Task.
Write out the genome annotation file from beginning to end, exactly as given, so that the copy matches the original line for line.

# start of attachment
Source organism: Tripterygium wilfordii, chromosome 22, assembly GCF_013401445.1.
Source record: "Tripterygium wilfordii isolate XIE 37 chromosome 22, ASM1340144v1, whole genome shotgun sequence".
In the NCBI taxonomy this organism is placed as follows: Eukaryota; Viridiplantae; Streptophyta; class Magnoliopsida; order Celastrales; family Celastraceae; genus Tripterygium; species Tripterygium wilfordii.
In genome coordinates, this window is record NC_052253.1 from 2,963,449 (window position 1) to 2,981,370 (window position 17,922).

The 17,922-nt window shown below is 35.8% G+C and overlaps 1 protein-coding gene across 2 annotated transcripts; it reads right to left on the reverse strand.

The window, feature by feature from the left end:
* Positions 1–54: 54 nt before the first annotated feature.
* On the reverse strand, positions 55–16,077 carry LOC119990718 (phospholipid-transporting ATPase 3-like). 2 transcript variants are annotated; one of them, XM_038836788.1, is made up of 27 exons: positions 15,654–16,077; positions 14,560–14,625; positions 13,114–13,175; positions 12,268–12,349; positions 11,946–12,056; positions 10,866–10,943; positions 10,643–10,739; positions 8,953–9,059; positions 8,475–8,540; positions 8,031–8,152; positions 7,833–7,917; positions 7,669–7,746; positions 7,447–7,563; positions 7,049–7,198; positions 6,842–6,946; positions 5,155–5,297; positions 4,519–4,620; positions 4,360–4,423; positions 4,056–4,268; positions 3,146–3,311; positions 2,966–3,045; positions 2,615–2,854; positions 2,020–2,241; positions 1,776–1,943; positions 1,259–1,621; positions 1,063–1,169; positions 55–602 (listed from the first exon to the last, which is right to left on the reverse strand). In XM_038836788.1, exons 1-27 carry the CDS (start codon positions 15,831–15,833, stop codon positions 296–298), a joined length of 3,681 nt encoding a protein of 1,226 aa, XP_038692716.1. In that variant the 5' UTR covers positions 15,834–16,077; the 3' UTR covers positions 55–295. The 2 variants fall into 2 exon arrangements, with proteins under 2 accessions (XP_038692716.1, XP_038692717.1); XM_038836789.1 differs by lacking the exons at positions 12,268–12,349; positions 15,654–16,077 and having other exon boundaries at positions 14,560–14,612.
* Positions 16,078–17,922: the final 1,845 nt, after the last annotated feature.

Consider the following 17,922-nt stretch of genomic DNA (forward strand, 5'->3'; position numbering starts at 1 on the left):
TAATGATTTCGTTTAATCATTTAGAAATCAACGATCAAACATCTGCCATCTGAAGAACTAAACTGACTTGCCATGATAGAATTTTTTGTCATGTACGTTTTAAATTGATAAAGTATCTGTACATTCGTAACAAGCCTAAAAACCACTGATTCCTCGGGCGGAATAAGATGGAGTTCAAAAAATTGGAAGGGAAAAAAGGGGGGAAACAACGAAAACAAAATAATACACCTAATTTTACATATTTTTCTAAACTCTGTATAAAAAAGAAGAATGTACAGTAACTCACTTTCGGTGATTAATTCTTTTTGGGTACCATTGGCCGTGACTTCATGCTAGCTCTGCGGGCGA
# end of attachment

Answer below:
Source organism: Tripterygium wilfordii, chromosome 22, assembly GCF_013401445.1.
Source record: "Tripterygium wilfordii isolate XIE 37 chromosome 22, ASM1340144v1, whole genome shotgun sequence".
In the NCBI taxonomy this organism is placed as follows: Eukaryota; Viridiplantae; Streptophyta; class Magnoliopsida; order Celastrales; family Celastraceae; genus Tripterygium; species Tripterygium wilfordii.
In genome coordinates, this window is record NC_052253.1 from 2,963,449 (window position 1) to 2,981,370 (window position 17,922).

The 17,922-nt window shown below is 35.8% G+C and overlaps 1 protein-coding gene across 2 annotated transcripts; it reads right to left on the reverse strand.

The window, feature by feature from the left end:
* Positions 1–54: 54 nt before the first annotated feature.
* On the reverse strand, positions 55–16,077 carry LOC119990718 (phospholipid-transporting ATPase 3-like). 2 transcript variants are annotated; one of them, XM_038836788.1, is made up of 27 exons: positions 15,654–16,077; positions 14,560–14,625; positions 13,114–13,175; positions 12,268–12,349; positions 11,946–12,056; positions 10,866–10,943; positions 10,643–10,739; positions 8,953–9,059; positions 8,475–8,540; positions 8,031–8,152; positions 7,833–7,917; positions 7,669–7,746; positions 7,447–7,563; positions 7,049–7,198; positions 6,842–6,946; positions 5,155–5,297; positions 4,519–4,620; positions 4,360–4,423; positions 4,056–4,268; positions 3,146–3,311; positions 2,966–3,045; positions 2,615–2,854; positions 2,020–2,241; positions 1,776–1,943; positions 1,259–1,621; positions 1,063–1,169; positions 55–602 (listed from the first exon to the last, which is right to left on the reverse strand). In XM_038836788.1, exons 1-27 carry the CDS (start codon positions 15,831–15,833, stop codon positions 296–298), a joined length of 3,681 nt encoding a protein of 1,226 aa, XP_038692716.1. In that variant the 5' UTR covers positions 15,834–16,077; the 3' UTR covers positions 55–295. The 2 variants fall into 2 exon arrangements, with proteins under 2 accessions (XP_038692716.1, XP_038692717.1); XM_038836789.1 differs by lacking the exons at positions 12,268–12,349; positions 15,654–16,077 and having other exon boundaries at positions 14,560–14,612.
* Positions 16,078–17,922: the final 1,845 nt, after the last annotated feature.

Consider the following 17,922-nt stretch of genomic DNA (forward strand, 5'->3'; position numbering starts at 1 on the left):
TAATGATTTCGTTTAATCATTTAGAAATCAACGATCAAACATCTGCCATCTGAAGAACTAAACTGACTTGCCATGATAGAATTTTTTGTCATGTACGTTTTAAATTGATAAAGTATCTGTACATTCGTAACAAGCCTAAAAACCACTGATTCCTCGGGCGGAATAAGATGGAGTTCAAAAAATTGGAAGGGAAAAAAGGGGGGAAACAACGAAAACAAAATAATACACCTAATTTTACATATTTTTCTAAACTCTGTATAAAAAAGAAGAATGTACAGTAACTCACTTTCGGTGATTAATTCTTTTTGGGTACCATTGGCCGTGACTTCATGCTAGCTCTGCGGGCGA